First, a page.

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I think I may have botched my system. I have recently installed Ubuntu 14.04 on my computer.
One of the first things I did was install python 3.3 from source (using
make altinstall); but then I realized that python 3.4 is already native in Ubuntu 14.04 and decided to remove the python 3.3 installation. To do that, I followed the instructions on this post.
Unfortunately, only too late did I realize that this resulted in the creation a .deb file containing a package named "python", which was subsequently installed. This had the effect of completely mangling my package system. Any attempt to use apt-get produces many dependency errors like the one below:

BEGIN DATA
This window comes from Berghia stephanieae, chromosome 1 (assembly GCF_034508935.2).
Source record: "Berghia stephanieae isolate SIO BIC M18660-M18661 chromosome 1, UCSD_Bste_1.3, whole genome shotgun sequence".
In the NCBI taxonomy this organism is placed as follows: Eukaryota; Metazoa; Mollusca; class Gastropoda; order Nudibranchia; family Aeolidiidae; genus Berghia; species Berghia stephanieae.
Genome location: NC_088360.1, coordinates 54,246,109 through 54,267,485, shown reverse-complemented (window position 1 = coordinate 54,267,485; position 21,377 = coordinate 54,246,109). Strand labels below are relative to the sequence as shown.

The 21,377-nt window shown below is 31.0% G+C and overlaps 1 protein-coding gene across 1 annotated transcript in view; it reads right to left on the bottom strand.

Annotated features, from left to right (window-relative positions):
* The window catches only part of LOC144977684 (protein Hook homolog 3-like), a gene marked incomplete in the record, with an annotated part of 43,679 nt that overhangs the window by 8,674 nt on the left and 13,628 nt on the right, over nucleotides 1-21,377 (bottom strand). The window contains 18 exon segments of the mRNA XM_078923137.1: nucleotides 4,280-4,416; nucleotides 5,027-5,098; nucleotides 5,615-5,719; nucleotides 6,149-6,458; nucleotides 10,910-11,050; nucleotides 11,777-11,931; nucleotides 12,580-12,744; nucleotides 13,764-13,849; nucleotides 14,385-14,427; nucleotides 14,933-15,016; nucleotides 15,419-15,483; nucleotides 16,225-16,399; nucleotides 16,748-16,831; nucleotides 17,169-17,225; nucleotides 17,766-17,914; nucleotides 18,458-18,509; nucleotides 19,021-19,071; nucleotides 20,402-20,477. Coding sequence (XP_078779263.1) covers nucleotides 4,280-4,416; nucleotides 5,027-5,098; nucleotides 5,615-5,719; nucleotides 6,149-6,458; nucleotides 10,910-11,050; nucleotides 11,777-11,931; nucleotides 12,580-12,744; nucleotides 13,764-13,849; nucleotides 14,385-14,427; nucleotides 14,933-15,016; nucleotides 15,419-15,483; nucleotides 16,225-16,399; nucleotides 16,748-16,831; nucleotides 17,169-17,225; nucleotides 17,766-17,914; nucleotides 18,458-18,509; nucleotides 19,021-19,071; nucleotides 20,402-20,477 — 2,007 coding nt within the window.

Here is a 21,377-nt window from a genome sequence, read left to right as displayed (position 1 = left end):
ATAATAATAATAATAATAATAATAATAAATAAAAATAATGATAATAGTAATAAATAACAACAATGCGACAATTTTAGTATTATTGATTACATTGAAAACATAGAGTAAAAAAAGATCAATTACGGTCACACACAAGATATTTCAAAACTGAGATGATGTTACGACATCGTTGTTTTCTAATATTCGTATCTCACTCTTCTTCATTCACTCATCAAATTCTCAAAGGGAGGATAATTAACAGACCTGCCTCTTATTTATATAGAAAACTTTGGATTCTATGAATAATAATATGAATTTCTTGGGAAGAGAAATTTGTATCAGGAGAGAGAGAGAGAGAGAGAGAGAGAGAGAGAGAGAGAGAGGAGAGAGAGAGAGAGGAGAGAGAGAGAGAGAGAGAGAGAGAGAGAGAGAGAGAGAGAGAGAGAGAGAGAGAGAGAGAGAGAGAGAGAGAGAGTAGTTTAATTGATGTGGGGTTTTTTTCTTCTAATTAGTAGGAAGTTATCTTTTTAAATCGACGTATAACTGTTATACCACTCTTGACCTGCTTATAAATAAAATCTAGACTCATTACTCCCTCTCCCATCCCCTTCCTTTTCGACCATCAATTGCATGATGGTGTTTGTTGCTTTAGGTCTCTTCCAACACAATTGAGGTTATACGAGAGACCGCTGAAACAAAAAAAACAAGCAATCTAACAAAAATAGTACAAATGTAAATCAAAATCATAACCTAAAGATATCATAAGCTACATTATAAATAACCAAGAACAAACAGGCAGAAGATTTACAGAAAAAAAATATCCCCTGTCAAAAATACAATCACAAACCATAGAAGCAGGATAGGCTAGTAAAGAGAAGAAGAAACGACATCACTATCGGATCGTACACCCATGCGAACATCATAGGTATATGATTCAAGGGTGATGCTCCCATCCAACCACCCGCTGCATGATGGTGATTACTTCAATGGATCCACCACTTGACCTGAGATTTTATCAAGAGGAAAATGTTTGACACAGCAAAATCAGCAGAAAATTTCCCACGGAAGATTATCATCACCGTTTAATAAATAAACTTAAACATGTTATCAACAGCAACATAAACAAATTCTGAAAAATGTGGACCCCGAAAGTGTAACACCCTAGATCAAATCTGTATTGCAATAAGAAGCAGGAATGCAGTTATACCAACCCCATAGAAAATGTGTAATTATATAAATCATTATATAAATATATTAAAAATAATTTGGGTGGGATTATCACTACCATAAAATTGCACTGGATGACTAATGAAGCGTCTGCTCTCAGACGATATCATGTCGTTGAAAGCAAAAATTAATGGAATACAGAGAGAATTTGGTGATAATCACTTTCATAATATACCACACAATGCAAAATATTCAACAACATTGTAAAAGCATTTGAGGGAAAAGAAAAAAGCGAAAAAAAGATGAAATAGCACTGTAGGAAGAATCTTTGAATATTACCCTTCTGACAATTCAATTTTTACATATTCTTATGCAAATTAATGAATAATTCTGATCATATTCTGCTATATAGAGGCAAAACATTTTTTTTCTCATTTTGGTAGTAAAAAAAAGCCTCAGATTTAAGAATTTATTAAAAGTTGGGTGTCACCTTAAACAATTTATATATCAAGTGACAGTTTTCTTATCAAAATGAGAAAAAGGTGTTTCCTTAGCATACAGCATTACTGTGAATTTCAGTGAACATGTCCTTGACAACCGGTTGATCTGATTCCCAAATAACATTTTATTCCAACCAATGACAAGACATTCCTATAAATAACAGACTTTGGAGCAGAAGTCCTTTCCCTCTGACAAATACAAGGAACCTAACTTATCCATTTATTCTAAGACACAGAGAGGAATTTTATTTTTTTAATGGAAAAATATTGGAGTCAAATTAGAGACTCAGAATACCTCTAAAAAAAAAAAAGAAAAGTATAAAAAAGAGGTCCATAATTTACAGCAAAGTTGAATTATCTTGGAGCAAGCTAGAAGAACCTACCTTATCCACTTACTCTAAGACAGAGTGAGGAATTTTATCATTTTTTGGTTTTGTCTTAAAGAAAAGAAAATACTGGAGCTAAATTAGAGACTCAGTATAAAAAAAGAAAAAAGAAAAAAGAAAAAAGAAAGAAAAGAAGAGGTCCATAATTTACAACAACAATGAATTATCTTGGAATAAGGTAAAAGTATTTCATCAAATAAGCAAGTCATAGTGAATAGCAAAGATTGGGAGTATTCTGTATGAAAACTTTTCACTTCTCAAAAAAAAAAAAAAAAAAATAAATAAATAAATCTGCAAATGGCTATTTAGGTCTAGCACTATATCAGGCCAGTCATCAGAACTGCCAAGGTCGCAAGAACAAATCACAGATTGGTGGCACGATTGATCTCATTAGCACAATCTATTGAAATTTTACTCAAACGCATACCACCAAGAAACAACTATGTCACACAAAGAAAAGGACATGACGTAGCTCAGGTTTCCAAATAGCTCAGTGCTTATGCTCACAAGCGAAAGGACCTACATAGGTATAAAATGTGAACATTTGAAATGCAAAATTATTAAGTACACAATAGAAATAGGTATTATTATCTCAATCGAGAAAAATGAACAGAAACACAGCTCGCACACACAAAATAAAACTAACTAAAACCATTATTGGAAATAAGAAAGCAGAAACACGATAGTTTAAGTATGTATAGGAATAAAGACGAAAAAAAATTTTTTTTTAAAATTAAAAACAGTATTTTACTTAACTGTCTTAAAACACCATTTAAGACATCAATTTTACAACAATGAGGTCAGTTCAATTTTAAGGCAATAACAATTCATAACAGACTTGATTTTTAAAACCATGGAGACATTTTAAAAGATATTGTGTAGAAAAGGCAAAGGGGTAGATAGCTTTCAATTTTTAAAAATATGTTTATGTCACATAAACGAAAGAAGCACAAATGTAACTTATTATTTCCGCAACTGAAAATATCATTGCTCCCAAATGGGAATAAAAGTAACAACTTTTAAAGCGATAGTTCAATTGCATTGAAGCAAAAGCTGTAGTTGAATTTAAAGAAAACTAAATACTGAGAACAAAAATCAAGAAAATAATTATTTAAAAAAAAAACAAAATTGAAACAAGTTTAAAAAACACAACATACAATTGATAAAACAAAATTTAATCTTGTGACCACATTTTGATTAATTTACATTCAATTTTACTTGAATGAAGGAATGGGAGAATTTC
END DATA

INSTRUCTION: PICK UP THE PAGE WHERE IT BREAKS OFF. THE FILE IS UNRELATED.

mercurial : Depends: python (>= 2.7) but it is not going to be installed Depends: python (< 2.8) but it is not going to be installed
I tried to remove the custom package by running
dpkg -r python_3.3.5-1_amd64.deb but it says that I need to remove by the name of the package, not the name of the file. And running
dpkg -r python also fails:
dpkg: dependency problems prevent removal of python: python-ubuntu-sso-client depends on python (>= 2.7). python-ubuntu-sso-client depends on python (<< 2.8). ...
The first solution I came up with was to completely re-install Ubuntu, but before I go ahead with that drastic solution, is there any way I can undo the effects of installing this custom "python" package?
Can I somehow use the .deb file to remove the package from the system (e.g. by removing the file sit provides and then resolving the dependencies by hand)? Or did this "python"-named package mess up the packages beyond hope of recovery?